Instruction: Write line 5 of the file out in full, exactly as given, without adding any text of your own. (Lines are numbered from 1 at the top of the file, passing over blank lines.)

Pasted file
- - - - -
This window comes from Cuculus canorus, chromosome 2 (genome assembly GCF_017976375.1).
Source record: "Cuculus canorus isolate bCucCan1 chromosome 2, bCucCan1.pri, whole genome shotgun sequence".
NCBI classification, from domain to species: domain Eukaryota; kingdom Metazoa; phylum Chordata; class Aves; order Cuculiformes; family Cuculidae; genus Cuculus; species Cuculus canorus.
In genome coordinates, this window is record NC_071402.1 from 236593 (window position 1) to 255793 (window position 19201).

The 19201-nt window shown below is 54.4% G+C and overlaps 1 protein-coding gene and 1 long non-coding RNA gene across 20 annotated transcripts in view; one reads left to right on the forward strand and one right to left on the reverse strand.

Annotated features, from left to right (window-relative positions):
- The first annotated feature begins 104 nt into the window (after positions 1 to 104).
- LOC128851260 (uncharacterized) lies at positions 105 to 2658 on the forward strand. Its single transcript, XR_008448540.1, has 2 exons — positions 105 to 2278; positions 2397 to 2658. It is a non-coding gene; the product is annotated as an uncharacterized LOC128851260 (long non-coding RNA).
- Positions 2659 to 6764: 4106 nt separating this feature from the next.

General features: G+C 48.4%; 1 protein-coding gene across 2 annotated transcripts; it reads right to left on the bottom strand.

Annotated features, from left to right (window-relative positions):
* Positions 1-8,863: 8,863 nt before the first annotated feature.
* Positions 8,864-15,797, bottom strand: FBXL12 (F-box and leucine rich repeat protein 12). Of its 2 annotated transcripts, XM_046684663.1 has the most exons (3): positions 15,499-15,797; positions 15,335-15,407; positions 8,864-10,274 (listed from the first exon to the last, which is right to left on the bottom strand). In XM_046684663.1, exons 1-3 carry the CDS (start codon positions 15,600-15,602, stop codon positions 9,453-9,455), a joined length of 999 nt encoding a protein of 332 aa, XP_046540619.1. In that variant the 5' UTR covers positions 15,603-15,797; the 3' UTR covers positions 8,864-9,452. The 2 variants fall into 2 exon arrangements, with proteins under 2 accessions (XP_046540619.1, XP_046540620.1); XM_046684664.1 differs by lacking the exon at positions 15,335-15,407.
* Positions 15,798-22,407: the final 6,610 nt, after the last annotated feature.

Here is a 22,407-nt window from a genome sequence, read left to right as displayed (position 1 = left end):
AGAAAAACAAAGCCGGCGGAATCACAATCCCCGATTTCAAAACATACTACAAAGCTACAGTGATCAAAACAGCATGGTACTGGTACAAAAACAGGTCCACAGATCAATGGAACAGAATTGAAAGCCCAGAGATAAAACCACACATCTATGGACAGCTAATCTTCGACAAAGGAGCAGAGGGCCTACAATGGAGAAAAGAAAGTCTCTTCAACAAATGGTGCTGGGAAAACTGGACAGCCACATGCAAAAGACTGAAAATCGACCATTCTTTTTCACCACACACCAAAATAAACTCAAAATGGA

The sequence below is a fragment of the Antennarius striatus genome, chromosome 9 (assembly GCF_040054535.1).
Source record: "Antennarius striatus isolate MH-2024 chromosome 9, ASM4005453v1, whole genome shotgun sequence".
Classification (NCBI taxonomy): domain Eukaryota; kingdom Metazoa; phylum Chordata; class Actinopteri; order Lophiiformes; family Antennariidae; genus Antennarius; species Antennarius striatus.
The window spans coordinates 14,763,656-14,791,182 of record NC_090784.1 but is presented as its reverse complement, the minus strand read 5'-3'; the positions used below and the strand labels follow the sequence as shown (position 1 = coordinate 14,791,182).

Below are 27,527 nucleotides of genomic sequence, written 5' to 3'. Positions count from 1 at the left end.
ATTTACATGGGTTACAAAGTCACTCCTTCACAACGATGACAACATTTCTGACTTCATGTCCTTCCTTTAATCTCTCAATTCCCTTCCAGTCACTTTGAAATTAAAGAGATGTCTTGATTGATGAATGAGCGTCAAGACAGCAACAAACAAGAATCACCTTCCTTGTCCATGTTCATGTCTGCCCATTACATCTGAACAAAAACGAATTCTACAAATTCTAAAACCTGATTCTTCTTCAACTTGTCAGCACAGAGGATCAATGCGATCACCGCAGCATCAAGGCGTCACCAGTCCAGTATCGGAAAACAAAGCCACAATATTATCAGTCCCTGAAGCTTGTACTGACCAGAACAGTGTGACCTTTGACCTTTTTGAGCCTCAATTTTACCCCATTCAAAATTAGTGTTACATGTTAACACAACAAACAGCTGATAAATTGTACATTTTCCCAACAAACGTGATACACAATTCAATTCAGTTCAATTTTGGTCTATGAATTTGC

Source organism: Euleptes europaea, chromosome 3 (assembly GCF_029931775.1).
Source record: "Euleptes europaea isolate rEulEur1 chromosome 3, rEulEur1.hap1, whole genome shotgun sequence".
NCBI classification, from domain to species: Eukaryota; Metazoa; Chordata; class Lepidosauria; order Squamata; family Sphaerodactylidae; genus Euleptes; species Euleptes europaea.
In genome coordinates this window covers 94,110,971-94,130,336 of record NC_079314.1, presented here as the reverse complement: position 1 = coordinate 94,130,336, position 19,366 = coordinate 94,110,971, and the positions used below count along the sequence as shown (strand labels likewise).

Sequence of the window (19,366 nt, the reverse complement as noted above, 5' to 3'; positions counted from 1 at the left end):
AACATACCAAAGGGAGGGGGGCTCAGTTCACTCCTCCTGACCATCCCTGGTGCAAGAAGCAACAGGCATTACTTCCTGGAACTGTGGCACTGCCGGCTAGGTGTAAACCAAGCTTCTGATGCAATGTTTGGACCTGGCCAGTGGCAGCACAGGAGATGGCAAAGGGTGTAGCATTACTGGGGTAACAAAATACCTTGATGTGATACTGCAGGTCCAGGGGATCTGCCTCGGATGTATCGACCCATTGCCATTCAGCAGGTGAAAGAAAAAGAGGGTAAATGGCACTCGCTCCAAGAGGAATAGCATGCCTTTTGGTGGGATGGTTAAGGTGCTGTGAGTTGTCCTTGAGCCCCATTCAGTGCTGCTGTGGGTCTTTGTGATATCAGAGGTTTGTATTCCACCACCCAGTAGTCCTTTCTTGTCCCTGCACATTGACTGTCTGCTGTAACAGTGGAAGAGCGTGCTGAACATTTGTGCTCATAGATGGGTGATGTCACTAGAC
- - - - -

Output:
The 19201-nt window shown below is 54.4% G+C and overlaps 1 protein-coding gene and 1 long non-coding RNA gene across 20 annotated transcripts in view; one reads left to right on the forward strand and one right to left on the reverse strand.